Perhaps no rule is more important than keeping your “eye on the road.” Texting lures an individual to look away from the road, making it one of the most dangerous distractions of all behind the wheel.

According to the U.S. Department of Transportation, texting and driving makes one up to 20 times more likely to be involved in a car crash. A recent University of Utah study tested a driver’s ability to text and drive in a simulator. Not surprisingly, texting and driving led to slower response times and a higher rate of crashes.

Dedicated To Saving Lives

The Trauma Center at Holmes Regional Medical Centerall too often sees the tragic results of distracted driving. The Space Coast’s only Trauma Center is dedicated to saving and improving lives in our community.

As part of these efforts, Health First, a locally based health care organization with deep community roots, is leading a major multimedia campaign to highlight the dangers of texting and driving. Events have included a distracted driving demonstration along with public service announcements on radio and in print.

The Trauma Center at Holmes Regional all too often sees the tragic results of distracted driving. The Space Coast’s only Trauma Center is dedicated to saving and improving lives in our community.

The goal of this campaign is to educate on how this seemingly harmless activity can bring real danger into our everyday lives. Avoiding the temptation of texting and driving can be a life or death decision. All of us need to remember that the primary focus of any driver should be the road before them.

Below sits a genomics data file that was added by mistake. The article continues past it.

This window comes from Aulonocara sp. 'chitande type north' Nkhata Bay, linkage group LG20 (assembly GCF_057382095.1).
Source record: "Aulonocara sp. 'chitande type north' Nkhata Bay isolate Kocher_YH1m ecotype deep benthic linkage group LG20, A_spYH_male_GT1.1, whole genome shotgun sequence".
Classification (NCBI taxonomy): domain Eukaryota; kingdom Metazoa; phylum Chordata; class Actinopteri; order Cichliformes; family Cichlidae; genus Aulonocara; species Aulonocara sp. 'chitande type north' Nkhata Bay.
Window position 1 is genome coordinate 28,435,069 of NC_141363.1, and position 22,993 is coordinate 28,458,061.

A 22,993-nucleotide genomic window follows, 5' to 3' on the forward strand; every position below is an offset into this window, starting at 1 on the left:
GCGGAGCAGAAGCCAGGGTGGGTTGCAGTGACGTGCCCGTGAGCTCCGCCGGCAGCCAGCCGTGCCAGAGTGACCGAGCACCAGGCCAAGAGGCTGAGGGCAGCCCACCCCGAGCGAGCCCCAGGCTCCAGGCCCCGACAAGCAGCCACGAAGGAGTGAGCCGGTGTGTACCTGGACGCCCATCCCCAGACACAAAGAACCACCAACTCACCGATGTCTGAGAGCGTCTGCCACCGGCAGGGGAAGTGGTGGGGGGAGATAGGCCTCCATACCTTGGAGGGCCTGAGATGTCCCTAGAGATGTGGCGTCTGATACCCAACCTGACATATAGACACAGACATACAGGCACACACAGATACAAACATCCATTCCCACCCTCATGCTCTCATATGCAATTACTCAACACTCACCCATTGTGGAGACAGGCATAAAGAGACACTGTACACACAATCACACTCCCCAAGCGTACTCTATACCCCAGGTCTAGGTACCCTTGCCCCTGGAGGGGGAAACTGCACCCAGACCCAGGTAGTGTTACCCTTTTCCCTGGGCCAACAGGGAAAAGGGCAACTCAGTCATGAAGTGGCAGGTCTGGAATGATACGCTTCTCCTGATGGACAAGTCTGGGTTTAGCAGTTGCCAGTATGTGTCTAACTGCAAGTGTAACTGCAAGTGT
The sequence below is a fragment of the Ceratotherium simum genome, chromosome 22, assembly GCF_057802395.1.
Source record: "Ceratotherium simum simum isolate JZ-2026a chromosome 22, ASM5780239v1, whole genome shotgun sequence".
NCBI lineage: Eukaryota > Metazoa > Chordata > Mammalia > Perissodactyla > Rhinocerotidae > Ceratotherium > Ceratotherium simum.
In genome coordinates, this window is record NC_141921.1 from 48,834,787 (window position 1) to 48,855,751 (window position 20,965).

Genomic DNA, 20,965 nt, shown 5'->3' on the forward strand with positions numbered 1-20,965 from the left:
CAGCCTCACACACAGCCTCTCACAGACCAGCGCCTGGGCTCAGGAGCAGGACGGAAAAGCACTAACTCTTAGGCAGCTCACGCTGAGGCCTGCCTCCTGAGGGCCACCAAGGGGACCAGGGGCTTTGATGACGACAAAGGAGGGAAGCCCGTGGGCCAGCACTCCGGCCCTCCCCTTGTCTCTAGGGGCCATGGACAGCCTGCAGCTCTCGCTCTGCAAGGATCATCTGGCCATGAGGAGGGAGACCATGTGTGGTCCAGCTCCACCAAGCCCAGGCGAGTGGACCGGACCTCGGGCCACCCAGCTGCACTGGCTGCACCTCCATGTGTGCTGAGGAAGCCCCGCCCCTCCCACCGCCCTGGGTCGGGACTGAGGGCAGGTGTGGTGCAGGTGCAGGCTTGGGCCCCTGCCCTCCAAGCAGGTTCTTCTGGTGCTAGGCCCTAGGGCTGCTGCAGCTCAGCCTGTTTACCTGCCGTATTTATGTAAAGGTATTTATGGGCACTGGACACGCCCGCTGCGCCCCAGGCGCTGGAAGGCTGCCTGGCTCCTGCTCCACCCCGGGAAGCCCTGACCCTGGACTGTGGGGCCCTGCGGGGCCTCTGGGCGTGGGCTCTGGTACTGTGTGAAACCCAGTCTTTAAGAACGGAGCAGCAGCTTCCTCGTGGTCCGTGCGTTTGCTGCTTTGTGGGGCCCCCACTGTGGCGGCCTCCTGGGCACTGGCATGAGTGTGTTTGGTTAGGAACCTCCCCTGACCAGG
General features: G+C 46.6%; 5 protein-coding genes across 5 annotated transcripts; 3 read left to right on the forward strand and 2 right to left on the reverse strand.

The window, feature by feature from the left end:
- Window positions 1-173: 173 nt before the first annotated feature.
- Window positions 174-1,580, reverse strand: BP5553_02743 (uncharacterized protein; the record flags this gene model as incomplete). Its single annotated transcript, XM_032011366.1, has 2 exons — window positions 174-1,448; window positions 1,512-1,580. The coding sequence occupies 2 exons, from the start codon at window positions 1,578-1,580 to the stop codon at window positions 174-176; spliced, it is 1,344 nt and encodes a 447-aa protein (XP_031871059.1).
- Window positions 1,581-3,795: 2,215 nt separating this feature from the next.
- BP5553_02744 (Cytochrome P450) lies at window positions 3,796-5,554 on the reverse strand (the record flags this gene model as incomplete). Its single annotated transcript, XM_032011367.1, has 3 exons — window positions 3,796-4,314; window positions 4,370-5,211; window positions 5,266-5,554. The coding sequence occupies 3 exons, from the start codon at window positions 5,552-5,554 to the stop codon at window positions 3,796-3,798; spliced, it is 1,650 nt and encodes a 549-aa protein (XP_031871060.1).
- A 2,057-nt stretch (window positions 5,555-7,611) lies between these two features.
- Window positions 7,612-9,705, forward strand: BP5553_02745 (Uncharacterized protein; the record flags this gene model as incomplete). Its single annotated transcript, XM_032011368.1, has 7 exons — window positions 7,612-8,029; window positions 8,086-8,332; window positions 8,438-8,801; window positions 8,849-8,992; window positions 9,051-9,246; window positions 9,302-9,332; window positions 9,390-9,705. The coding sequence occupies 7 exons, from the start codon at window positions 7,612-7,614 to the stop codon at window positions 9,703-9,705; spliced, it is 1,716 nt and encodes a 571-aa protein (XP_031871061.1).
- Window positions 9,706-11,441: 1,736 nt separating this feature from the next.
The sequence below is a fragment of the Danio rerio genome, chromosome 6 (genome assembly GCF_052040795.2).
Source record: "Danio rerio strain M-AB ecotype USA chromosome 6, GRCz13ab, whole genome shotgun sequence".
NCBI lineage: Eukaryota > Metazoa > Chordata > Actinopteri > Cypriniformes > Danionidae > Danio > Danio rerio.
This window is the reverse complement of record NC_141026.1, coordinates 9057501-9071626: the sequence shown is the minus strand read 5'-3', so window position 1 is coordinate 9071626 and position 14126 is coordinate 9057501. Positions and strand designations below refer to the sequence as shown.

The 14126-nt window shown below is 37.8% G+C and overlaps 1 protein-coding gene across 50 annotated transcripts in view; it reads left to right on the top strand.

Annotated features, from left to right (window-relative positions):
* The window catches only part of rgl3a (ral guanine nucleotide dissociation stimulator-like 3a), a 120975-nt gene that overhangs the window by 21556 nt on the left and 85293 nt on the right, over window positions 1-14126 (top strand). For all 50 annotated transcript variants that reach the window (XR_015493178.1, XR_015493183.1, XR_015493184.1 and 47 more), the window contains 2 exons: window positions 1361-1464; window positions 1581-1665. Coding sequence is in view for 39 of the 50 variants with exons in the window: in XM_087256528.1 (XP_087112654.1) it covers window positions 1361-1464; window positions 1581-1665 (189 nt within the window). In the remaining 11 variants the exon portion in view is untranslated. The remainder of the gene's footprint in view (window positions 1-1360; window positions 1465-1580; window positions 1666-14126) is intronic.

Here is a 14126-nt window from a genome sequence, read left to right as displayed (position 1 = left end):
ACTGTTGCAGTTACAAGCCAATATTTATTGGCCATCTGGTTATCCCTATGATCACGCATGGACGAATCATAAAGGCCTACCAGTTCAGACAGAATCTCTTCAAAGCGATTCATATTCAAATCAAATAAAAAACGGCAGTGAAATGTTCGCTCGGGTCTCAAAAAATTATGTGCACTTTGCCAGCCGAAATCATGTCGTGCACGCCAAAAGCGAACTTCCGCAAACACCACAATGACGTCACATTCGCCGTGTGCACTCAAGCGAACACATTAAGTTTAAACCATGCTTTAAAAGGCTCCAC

Texting, chatting on the phone or checking email should only be done when a car is safely parked, or not at all. If you are having trouble resisting the temptation, try putting your cell phone in the glove compartment. Out of sight very often means out of mind, and in this case can lead to a much safer drive.

Parents of teenage drivers should be especially aware of the risks related to texting and driving. Teaching and demonstrating good habits to the youngest drivers can avert tragedy for a lifetime.

Families should talk about the dangers of texting and driving and set clear guidelines as to what is acceptable and unacceptable behavior behind the wheel. Above all, we should all remember to set an example to others by not engaging in texting and driving ourselves.

For many, texting can be both a fun and useful way to stay in touch. However, the opportunities to stay connected by texting should never be at the price of our own safety and those of others with whom we share the road.

ABOUT THE AUTHOR

Dr. Peter Pappas

Dr. Peter Pappas MD is a Trauma Surgeon with the Trauma Center at Holmes Regional Medical Center.  Originally from Orlando, Dr. Pappas underwent medical school and General Surgery residency at the University of Miami/Jackson Memorial Hospital in Miami and completed fellowship in Surgical Critical Care and Trauma at Orlando Regional Medical Center.  He is board certified in General Surgery and Surgical Critical Care and has an active interest in research, education and injury prevention.